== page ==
I have a large GSD who was diagnosed with prostate cancer in August of 2011, almost a year and a half ago, and his is doing fine. I refused chemo, which they said MAY prolong is life for up to a year, but if he had no chemo, they gave him 4-6 weeks or up to 4 months. I immediately started him on the K9ImmunityPlus at the maximum recommended amount, Robert McDowell’s herbal treatments, probiotics, selenium, vitamin E, and coEnzyme Q10. I also changed his diet to grain free, and to the best of my ability, starch free. Epigen makes a grain free-starch-free kibble. I also added green tripe (stomach contents from either lamb or beef (Tripett). It smells really bad, but you can mix almost anything into it and the dog will not know the difference. My dog LOVES it. It’s his favorite! I also give him cooked beef or chicken liver in small amounts, as well as a little plain yogurt or cottage cheese. His appetite is good, even though he is VERY picky!
    ANOTHER THING TO ASK YOUR VET ABOUT: The anti-inflammatory drug PIROXICAM. In dog studies, this drug had a coincidental effect of shrinking prostate tumors. My dog is on it, and at his last checkup the vet said his prostate was normal in size. Previously (what brought us to the vet in 2011) he had been dribbling bloody pee all over the place and peeing every few minutes. Now there is NO dribbling, no blood, and he can go for several hours without needing to go out. Hope this information is helpful. Good luck with your little buddy!

  6. John on January 7, 2013 at 11:10 am

    Have a sick Yorke 16 yrs has a growth in the protate protruding into the bladder, urine test under mircoscope shows abnormal cells which are presumed to be cancer. Been giving him a product called K9 immunity plus by Aloha company in Navada since mid Sept. Supprisingly he is still here , thought he’d be gone a while ago. His urination has gotten worse..He litterely goes out approx every several minutes, specially in the morning and afternoon hours. He also can go out and literely 5 min later goes on the floor. He also had an xray at the sime time all this was discovered in mid Aug that revieled a growth in his lung producing a very deep sounding cough, due to pressure on the bronchi. I was curious about the MCP, do you think it would help? I would greatly appreciate and respect your oppinion.
    thank you
    most Sincerely, john

    • Dr. Demian Dressler on January 29, 2013 at 5:58 pm

      Dear John,
      we include modified citrus pectin in our cancer plan as one of the steps that guardians can take to help their dogs with cancer. I would perhaps suggest you read the Guide, which talks all about it as well as some other steps you could be taking. Here is a post that could help:
      https://www.dogcancerblog.com/blog/an-overview-of-what-else-can-i-do/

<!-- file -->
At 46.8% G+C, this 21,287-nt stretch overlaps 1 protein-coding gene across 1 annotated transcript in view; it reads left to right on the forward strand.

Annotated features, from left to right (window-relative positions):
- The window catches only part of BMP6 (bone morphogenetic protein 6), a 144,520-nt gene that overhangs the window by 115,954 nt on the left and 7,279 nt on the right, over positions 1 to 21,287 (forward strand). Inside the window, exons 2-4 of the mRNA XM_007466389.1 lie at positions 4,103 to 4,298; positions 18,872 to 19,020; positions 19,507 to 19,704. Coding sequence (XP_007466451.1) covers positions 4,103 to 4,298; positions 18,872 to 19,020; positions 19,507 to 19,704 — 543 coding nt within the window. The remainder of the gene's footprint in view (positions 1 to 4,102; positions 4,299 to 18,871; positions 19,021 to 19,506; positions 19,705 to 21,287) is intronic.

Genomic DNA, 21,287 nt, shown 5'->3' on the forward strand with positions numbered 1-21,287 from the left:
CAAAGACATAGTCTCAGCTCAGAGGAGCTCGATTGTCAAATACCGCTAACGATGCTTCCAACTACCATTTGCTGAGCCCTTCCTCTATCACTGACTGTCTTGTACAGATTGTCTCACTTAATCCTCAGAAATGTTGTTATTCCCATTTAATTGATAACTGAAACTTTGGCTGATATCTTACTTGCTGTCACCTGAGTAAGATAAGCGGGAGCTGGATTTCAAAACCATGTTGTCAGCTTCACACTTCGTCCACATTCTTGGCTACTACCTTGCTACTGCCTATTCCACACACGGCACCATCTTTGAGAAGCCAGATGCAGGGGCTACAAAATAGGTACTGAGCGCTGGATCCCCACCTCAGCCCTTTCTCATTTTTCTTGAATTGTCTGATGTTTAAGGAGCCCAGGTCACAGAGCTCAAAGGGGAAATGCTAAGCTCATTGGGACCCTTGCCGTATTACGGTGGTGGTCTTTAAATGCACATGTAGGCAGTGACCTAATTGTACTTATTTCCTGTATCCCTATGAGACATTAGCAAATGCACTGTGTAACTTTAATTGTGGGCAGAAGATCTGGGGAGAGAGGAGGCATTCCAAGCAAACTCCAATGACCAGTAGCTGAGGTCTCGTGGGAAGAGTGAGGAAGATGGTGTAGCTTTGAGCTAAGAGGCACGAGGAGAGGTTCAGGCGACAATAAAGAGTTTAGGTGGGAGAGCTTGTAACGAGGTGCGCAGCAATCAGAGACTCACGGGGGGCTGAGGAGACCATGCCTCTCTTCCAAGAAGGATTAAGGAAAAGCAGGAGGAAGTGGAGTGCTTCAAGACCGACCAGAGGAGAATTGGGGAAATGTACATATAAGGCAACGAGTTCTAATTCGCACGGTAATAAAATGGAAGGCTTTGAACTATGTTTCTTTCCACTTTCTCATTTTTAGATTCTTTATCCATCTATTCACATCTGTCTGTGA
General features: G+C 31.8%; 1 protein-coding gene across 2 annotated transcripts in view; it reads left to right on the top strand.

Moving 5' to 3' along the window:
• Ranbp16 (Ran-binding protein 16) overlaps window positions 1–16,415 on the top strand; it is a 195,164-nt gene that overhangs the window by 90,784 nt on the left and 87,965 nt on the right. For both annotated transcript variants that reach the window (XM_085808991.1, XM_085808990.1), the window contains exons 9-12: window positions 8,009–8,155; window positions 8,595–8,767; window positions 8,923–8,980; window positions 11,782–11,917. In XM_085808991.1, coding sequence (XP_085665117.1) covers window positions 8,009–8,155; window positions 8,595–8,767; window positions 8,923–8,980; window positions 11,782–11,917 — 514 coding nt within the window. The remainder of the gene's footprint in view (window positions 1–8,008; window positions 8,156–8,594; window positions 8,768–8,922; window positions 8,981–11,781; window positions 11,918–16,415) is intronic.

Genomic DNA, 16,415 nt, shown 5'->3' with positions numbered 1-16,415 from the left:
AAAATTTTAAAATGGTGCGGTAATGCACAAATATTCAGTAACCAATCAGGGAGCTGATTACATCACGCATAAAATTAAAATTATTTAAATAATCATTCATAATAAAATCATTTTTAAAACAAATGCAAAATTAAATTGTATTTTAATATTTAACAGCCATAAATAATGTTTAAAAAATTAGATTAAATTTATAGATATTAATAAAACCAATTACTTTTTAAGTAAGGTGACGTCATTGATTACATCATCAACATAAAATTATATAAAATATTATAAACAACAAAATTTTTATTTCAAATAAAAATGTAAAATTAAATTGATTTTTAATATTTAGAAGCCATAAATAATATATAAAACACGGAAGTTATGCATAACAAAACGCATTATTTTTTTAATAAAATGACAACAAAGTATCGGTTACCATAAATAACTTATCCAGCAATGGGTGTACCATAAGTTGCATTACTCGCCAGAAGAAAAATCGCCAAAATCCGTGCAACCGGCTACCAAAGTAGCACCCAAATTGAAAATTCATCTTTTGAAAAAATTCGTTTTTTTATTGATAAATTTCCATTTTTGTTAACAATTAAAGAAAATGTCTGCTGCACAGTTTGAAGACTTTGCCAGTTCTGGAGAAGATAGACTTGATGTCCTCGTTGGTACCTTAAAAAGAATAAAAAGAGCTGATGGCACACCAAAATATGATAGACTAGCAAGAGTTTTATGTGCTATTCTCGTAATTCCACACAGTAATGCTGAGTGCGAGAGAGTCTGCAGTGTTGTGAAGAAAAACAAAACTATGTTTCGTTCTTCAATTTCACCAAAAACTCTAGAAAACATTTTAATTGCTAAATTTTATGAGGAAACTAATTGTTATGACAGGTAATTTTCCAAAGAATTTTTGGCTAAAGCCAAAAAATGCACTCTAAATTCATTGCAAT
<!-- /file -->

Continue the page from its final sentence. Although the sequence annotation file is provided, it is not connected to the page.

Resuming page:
Best,
      Dr D

  7. Dog Cancer Vet Team on December 20, 2012 at 9:29 am

    Here is a link to a good brand of Modified Citrus Pectin that contains the patented formulation on the Dog Cancer Shop: https://dogcancershop.com/supplements-for-dogs/

  8. Gwen on December 5, 2012 at 9:45 am

    What would be the dosage one would give for a 100 lb dog if one bought it in the powder form (Modified Citrus Pectin).

    Thanks

    • Dr. Demian Dressler on December 26, 2012 at 1:05 pm

      Gwen,
      we provide all of the doses of supplements suggested in the Dog Cancer Survival Guide. Generally, the dose for a dog like that would be roughly a human adult dose. For most powders, about 4 grams daily, and for capsules, 1600 mg daily. Use veterinary supervision for any change in your dog’s care please.
      Best
      Dr D

  9. Elaine Weil on December 4, 2012 at 10:02 am

    Dear Dr. Dressler,
    I am a Nurse Practitioner who works in the field of Integrative Cancer treatment for humans. I would like to add some information to the discussion on MCP which you and your readers might find helpful. I have worked for many years with Dr. Isaac Eliaz who has worked on the research, development and production of MCP for the last 20 years. The most important thing to know is that not all MCP is created equal. There are a number of MCP’s available on the market. The key is molecular size. The patented form, Pectasol-C, is the formulation that has been used in the numerous studies including in vitro, in vivo and human clinical studies. Dr. Eliaz has developed a process which modifies the Pectasol-C to under 15 kdaltons. Testing has been done on MCP from other suppliers which has found ranges of 30 to 70 kdaltons, all too large to actually be absorbed from the gut into the bloodstream. These forms of MCP stay in the gut, and therefore do not have the anticancer effects that have been shown to occur in studies. In addition, they are often cut with fillers such as maltodextrin. The studies on Pectasol-C can be found on Dr. Eliaz’s educational website dreliaz.org in the research section. Unfortunately, people try to buy the cheapest brand, and in this case will be getting a product that does not perform. It is exciting to see this safe product with all its powerful anticancer properties being used in animals. Thank you for your good work. Elaine

    • Dr. Demian Dressler on December 26, 2012 at 12:58 pm

      Thanks Elaine!
      Dr D